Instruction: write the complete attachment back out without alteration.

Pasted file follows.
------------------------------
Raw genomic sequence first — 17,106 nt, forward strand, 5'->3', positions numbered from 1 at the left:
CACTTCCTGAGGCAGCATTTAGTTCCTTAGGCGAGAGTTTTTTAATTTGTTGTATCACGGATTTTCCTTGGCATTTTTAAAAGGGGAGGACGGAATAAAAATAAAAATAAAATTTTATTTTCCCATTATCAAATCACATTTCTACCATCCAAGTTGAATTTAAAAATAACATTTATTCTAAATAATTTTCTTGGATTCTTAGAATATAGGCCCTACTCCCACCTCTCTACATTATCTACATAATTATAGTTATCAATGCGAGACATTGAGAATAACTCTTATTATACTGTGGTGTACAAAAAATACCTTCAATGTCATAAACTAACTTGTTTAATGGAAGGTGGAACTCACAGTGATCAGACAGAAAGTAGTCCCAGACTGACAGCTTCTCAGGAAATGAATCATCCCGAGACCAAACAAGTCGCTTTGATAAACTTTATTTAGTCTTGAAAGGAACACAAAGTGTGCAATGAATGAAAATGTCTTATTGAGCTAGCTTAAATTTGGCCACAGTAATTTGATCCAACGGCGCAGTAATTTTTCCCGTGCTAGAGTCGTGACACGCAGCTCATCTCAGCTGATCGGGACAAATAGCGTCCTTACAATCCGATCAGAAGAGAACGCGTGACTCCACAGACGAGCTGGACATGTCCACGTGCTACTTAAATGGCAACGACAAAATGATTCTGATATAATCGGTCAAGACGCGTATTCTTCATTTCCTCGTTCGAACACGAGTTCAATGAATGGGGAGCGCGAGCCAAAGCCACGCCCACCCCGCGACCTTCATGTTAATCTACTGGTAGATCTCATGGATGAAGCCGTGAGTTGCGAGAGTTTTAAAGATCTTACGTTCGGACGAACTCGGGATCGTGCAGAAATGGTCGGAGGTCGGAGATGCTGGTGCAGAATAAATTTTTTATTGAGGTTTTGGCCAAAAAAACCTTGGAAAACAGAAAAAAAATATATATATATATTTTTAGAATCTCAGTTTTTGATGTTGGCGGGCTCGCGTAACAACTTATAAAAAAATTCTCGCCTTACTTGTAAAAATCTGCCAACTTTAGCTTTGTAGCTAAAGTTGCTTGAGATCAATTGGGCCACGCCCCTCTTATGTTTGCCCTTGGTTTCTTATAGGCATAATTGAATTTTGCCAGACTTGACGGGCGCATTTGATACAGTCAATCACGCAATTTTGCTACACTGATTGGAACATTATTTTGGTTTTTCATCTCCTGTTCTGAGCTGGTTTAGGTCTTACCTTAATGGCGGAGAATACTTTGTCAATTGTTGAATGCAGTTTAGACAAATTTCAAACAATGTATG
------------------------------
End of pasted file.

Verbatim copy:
Raw genomic sequence first — 17,106 nt, forward strand, 5'->3', positions numbered from 1 at the left:
CACTTCCTGAGGCAGCATTTAGTTCCTTAGGCGAGAGTTTTTTAATTTGTTGTATCACGGATTTTCCTTGGCATTTTTAAAAGGGGAGGACGGAATAAAAATAAAAATAAAATTTTATTTTCCCATTATCAAATCACATTTCTACCATCCAAGTTGAATTTAAAAATAACATTTATTCTAAATAATTTTCTTGGATTCTTAGAATATAGGCCCTACTCCCACCTCTCTACATTATCTACATAATTATAGTTATCAATGCGAGACATTGAGAATAACTCTTATTATACTGTGGTGTACAAAAAATACCTTCAATGTCATAAACTAACTTGTTTAATGGAAGGTGGAACTCACAGTGATCAGACAGAAAGTAGTCCCAGACTGACAGCTTCTCAGGAAATGAATCATCCCGAGACCAAACAAGTCGCTTTGATAAACTTTATTTAGTCTTGAAAGGAACACAAAGTGTGCAATGAATGAAAATGTCTTATTGAGCTAGCTTAAATTTGGCCACAGTAATTTGATCCAACGGCGCAGTAATTTTTCCCGTGCTAGAGTCGTGACACGCAGCTCATCTCAGCTGATCGGGACAAATAGCGTCCTTACAATCCGATCAGAAGAGAACGCGTGACTCCACAGACGAGCTGGACATGTCCACGTGCTACTTAAATGGCAACGACAAAATGATTCTGATATAATCGGTCAAGACGCGTATTCTTCATTTCCTCGTTCGAACACGAGTTCAATGAATGGGGAGCGCGAGCCAAAGCCACGCCCACCCCGCGACCTTCATGTTAATCTACTGGTAGATCTCATGGATGAAGCCGTGAGTTGCGAGAGTTTTAAAGATCTTACGTTCGGACGAACTCGGGATCGTGCAGAAATGGTCGGAGGTCGGAGATGCTGGTGCAGAATAAATTTTTTATTGAGGTTTTGGCCAAAAAAACCTTGGAAAACAGAAAAAAAATATATATATATATTTTTAGAATCTCAGTTTTTGATGTTGGCGGGCTCGCGTAACAACTTATAAAAAAATTCTCGCCTTACTTGTAAAAATCTGCCAACTTTAGCTTTGTAGCTAAAGTTGCTTGAGATCAATTGGGCCACGCCCCTCTTATGTTTGCCCTTGGTTTCTTATAGGCATAATTGAATTTTGCCAGACTTGACGGGCGCATTTGATACAGTCAATCACGCAATTTTGCTACACTGATTGGAACATTATTTTGGTTTTTCATCTCCTGTTCTGAGCTGGTTTAGGTCTTACCTTAATGGCGGAGAATACTTTGTCAATTGTTGAATGCAGTTTAGACAAATTTCAAACAATGTATG